The Lost Hotels Of Paris
A Blesing From My Sixteen Year's Son
Postcard From the Party
Homage to Wang Wei
The Highest Hill of Hope
On 52nd Street
By Small And Small: Midnight To 4 a.m
 Sign the Guestbook


  Santa Barbara News Press, Friday May 23 2003

"Singing For the Sake of the Song"

     In recent years, Santa Barbara's music scene has become somewhat of a mini-haven for the singer-songwriter scene. national talent from the network of loosely descibed folk and pop songwriters pass through town, playing in the comfy brick lined confines of SOhO and, more formally, in the "Sings Like Hell" series at the Lobero Theatre.
     And now comes yet another new venue, the monthly "Trinity Backstage" series, monthly concerts in the amicable ambience of the Guild Hall at Trinity Episcopal Church. The series was launched by two singer-songwriters in their own right, recent emigres to town, Kate Wallace and Douglas Clegg, who sought to create a casual, ongoing forum for notable songwriters to express their often parallel,if not downright secret, lives as performers.
That scenario neatly sums up the story of Larry John McNally, this Saturday's visiting performer. If the name rings a bell, it's probably because McNally has had his songs recorded by Bonnie Raitt ("Nobody's Girl"), Don Henley ("For My Wedding"), Joe Cocker ("Long Drag Off A Cigarette"), and Aaron Neville ("Somewhere, Somebody"). Neville was his first big connection as a song supplier after McNally had moved to New Orleans in the early 1980's.
McNally, who lived in Los Angeles in the 80's and New York for most of the 90's, recently spoke on the phone from his current home in Pacific Palisades. Writing is still the bread and butter and his work pops up in interesting places; he has written lyrics for two songs by the late Polish pianist-composer Wladyslaw Szpilman (the subject of "The Pianist"), including one on the concept album,      "Wendy Lands sings the Music of Wladyslaw Szpilman."
But McNally yearns to heat up his performing career which has included releasing the 90's albums "Vibrolux" and "Dandelion Soul."
"For whatever reason, the things that have made my writing career, so to speak, haven't kicked in, in terms of my performing career," he explains. "It's just serendipity or whatever. I wish they would, because I absolutely love to perform. The more, the better." "The performing feeds the writing, for me. I think my thing has started to speed up in recent years because of the performing. It completes the circle. You perform the material and you can feel how people are receiving it. They give back to you, and that fills you up, and then you give more. It's a circular flow."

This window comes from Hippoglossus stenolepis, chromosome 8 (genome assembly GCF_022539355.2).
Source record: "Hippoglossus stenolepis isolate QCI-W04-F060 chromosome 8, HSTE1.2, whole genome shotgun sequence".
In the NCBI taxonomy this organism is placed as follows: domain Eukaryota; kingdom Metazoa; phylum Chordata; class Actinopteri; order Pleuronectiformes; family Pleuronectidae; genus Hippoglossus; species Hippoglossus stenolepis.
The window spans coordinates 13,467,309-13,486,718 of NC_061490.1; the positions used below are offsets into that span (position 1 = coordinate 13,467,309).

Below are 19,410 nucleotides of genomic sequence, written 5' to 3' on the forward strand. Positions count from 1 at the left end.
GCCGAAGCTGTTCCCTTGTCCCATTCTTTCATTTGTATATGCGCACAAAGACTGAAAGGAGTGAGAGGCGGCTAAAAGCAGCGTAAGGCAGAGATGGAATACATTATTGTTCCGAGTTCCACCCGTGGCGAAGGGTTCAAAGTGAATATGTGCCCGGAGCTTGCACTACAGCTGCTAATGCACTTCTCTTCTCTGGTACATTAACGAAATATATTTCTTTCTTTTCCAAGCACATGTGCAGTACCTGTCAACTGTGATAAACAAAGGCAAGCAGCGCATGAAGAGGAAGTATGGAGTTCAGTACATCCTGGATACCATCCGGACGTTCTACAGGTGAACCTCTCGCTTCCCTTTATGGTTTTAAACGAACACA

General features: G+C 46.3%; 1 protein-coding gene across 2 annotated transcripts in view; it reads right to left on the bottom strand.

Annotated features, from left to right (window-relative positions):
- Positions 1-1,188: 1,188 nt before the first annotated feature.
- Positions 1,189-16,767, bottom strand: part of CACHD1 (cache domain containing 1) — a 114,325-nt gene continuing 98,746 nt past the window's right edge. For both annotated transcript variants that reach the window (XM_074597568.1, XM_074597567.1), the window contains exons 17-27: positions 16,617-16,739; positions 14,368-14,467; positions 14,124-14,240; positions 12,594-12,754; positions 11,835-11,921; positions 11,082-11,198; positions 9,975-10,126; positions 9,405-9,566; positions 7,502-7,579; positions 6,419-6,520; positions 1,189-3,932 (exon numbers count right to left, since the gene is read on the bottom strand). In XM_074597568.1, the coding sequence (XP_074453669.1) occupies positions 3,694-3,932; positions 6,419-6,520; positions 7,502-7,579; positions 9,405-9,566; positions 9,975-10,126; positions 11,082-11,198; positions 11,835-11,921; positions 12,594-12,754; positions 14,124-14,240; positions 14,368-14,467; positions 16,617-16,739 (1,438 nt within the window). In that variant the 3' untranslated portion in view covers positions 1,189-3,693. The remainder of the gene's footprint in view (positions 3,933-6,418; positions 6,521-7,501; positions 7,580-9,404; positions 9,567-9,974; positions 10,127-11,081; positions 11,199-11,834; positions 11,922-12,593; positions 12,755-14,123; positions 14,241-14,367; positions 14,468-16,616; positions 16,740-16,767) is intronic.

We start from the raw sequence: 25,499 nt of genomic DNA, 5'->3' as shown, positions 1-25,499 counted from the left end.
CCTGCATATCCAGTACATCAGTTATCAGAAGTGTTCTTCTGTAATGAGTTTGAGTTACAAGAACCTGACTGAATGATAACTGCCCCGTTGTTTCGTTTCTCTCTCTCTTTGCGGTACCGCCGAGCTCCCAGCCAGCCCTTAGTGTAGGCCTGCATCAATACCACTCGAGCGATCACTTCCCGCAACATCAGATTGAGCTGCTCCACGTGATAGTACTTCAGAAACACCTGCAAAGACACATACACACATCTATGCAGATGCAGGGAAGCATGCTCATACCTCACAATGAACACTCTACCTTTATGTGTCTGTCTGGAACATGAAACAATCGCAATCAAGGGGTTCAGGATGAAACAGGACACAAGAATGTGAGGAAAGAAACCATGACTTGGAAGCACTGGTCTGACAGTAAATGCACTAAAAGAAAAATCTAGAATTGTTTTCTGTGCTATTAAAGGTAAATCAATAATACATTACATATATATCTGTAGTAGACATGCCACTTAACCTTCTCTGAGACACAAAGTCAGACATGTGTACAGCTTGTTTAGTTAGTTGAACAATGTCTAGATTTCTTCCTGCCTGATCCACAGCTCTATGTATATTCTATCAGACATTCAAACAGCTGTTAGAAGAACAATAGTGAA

In a peripheral way, McNally's voice has been heard in town before. In 1997, he collaborated on an intriguing jazz-cum-folk song set with guitarist Leni Stern, which resulted in the unique album, "Black Guitar." Supporting that project, Stern brought her song craft, and guitar craft to SOhO a few years ago. The connection wasn't as far-fetched as it might seem: McNally is an avowed jazz fan, who briefly studied at the Berklee School of Music in Boston, and whose songwriting vocabulary leans toward the jazz and soul end of the musical spectrum.
     "I love jazz (chord) changes," he says, adding that, when pressed for a stylistic description, "I sometimes call it 'folk-Hendrix.' 'Singer-songwriter-guitarist,' too. I just love songs. I can't get away from that. The beauty of of when a lyric and a melody meld and the moods that that creates is probably my favorite thing."
When the Bangor, Maine-born McNally was a music-obsessed teenager, he say, "the section at the record store that always interested me was jazz, blues and folk. That's still where I'm at. Mose Allison is a singer-songwriter. Bobby Womack and Allen Toussaint are singer-songwriters. Even though you don't think of them as singer-songwriters, those are the guys I aspire to. That's the kind of singer-songwriter I want to be. I want to perform, sing, write and play. I don't feel by being a singer--songwriter that that has to equal Buffy Sainte-Marie or something."
     For instance, McNally says he doesn't feel compelled to "limit my use of chords. I just wrote this cycle of songs about Chet Baker that I'm excited about. I was in Amsterdam a bunch two years ago and on the days off I read Chet's biography. I'm a fan of his anyway. I went by the hotel where he died, and it really got me going. I ended up writing five songs, sort of about him and myself, being on the road and just getting lost, that's certainly not singer-songwriter-y music. I'm trying out some different ideas."
As much as he likes to think of his songs as his own private creative outlet, McNally is by now also resigned to, and hungry for, the....

>>>>Page 2

web stats